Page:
Hercules McCord American

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This banjo was produced by Hercules McCord from St. Louis, MO, around 1859, during the height in popularity of the blackface minstrelsy. Its large size suggests that it was made for the minstrel stage. Prior to the advent of the mass production and marketing of banjos after the Civil War, instruments were custom made or produced in small batches. This example is hand crafted and likely unique. The peghead is finely sculpted in the shape of a scrolled cello peghead. The 5th string enters a tunnel at the 5th fret position and travels through a groove on the top edge of the fingerboard to a violin-style tuning peg that is mounted into a rounded wooden outrigger attached to the bass side of the peghead. The fingerboard is fretless, a feature that would remain popular until the turn of the twentieth century, and thin ivory strips are inlayed into the fingerboard as fret markers in lieu of actual frets. The skin head is tightened over the wood hoop by 16 hooks and nuts that are mounted to brass straps attached to the inside of the hoop. The wooden tailpiece is shaped like a simplified violin tailpiece, and a leather-covered metal armrest is mounted on the top edge of the banjo rim adjacent to the tailpiece. The back of the neck is decorated with oblique slices of darker and lighter wood spliced into the neck. An unusual structural feature is the absence of a dowel stick that extends inside the banjo hoop from the location where the neck adjoins with the rim to the opposite end of the rim under the tailpiece to provide structural support for the banjo neck. (Peter Szego, 2020)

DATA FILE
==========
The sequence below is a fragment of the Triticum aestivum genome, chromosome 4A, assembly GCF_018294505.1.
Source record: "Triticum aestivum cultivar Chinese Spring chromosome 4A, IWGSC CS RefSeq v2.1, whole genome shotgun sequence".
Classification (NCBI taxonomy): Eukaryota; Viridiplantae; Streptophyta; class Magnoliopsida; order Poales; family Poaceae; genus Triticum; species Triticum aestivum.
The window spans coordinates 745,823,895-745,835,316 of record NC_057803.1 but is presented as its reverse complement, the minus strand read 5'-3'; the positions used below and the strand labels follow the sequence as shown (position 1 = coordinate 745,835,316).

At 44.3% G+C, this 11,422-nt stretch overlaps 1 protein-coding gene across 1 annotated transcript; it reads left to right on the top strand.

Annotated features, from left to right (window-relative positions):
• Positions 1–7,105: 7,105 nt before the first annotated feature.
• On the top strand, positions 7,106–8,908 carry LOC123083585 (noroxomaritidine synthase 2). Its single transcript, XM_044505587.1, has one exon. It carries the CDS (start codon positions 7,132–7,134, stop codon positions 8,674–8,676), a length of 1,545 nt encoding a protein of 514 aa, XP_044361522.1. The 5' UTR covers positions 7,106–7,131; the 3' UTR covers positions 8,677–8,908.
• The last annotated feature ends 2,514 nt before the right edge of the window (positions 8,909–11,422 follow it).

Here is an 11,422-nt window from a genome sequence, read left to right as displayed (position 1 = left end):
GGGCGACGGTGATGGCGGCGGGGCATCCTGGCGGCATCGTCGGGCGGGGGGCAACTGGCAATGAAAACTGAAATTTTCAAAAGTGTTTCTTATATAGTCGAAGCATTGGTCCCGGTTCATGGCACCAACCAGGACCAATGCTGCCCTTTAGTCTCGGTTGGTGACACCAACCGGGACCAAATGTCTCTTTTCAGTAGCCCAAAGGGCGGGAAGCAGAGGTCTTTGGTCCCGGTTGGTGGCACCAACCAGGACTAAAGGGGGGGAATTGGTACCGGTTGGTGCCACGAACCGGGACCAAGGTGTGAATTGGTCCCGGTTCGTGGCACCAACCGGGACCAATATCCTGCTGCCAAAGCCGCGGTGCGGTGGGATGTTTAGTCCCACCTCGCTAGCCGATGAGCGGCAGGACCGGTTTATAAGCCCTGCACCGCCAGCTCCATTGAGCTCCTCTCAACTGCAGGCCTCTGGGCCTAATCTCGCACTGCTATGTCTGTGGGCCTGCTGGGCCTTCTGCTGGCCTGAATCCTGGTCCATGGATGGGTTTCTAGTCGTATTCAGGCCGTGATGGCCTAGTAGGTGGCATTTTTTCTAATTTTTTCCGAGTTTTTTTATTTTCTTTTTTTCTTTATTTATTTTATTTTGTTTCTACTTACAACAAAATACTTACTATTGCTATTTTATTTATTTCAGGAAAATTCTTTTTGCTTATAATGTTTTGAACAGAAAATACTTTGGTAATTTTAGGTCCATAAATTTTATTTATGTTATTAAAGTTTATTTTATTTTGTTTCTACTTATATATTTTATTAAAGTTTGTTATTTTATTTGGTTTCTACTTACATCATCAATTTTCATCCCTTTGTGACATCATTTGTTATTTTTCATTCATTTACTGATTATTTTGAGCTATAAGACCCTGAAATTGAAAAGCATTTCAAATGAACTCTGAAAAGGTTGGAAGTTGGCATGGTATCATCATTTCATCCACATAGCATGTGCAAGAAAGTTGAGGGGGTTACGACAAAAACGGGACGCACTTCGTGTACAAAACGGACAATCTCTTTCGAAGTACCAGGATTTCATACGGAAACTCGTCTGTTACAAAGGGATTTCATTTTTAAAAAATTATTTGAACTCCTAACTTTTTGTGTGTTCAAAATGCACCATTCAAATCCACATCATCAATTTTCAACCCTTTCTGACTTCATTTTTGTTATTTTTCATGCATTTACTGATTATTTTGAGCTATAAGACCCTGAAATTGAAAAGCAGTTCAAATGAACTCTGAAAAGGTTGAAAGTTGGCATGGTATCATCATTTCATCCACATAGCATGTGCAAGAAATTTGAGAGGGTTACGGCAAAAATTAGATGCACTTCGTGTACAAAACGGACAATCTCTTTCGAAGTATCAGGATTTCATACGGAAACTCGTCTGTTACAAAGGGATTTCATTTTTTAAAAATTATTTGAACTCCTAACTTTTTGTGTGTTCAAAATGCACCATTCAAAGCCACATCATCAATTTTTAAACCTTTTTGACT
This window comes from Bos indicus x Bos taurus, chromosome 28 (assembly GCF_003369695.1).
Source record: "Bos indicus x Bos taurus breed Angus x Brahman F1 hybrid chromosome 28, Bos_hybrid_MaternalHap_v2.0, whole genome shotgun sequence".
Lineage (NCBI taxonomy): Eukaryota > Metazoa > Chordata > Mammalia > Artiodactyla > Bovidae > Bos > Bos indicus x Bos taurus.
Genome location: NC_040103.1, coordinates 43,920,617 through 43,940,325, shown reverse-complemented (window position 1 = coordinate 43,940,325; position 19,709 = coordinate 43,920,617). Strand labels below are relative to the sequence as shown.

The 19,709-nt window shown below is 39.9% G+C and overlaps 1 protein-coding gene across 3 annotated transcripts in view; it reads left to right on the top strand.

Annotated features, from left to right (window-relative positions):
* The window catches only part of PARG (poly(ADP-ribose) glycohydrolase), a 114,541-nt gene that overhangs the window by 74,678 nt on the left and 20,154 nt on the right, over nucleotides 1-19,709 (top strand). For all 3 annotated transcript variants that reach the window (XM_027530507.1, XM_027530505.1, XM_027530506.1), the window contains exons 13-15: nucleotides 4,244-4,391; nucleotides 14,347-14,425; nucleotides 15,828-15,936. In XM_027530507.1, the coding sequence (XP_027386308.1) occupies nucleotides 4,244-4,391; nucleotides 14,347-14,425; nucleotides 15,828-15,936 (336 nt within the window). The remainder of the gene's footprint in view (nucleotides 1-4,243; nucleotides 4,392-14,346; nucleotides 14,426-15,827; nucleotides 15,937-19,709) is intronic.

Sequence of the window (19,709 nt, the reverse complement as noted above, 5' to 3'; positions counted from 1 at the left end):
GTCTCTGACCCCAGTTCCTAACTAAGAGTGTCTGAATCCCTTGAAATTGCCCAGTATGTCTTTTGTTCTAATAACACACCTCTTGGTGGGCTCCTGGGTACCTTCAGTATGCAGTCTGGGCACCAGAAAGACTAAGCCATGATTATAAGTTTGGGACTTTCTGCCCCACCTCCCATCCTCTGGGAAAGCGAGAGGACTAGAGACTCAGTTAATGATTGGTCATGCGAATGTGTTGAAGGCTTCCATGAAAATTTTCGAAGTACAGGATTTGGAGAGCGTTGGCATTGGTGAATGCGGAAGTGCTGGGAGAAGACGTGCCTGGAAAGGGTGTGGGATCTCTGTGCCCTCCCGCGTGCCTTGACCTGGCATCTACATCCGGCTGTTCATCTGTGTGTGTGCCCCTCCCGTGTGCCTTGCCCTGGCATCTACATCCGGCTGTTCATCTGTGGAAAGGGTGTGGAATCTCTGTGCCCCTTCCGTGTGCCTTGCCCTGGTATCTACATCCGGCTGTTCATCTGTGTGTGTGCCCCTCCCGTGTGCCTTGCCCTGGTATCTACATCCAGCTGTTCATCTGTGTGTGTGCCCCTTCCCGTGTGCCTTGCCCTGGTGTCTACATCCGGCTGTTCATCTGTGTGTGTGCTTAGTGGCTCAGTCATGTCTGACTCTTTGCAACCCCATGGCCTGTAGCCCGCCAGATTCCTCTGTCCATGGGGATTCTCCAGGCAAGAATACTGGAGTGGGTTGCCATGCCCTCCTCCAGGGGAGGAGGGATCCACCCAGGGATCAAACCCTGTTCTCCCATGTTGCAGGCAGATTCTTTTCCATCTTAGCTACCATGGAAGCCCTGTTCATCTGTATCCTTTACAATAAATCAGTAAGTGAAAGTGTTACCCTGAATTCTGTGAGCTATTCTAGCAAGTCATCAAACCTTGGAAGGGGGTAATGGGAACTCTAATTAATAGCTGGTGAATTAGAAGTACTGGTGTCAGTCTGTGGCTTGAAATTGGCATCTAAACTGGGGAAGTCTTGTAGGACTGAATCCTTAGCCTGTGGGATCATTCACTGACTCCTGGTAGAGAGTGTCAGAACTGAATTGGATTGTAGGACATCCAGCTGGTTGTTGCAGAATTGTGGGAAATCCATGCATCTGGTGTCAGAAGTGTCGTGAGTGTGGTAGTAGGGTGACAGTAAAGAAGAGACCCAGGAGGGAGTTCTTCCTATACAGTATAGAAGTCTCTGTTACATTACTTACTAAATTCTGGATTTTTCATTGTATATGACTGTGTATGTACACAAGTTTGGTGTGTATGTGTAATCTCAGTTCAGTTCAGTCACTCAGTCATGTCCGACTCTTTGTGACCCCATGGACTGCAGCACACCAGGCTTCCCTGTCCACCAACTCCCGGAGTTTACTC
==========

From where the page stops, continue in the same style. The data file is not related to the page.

Banjo, Hercules McCord (American, St. Louis 1855–1890 St. Louis), Metal, wood, American

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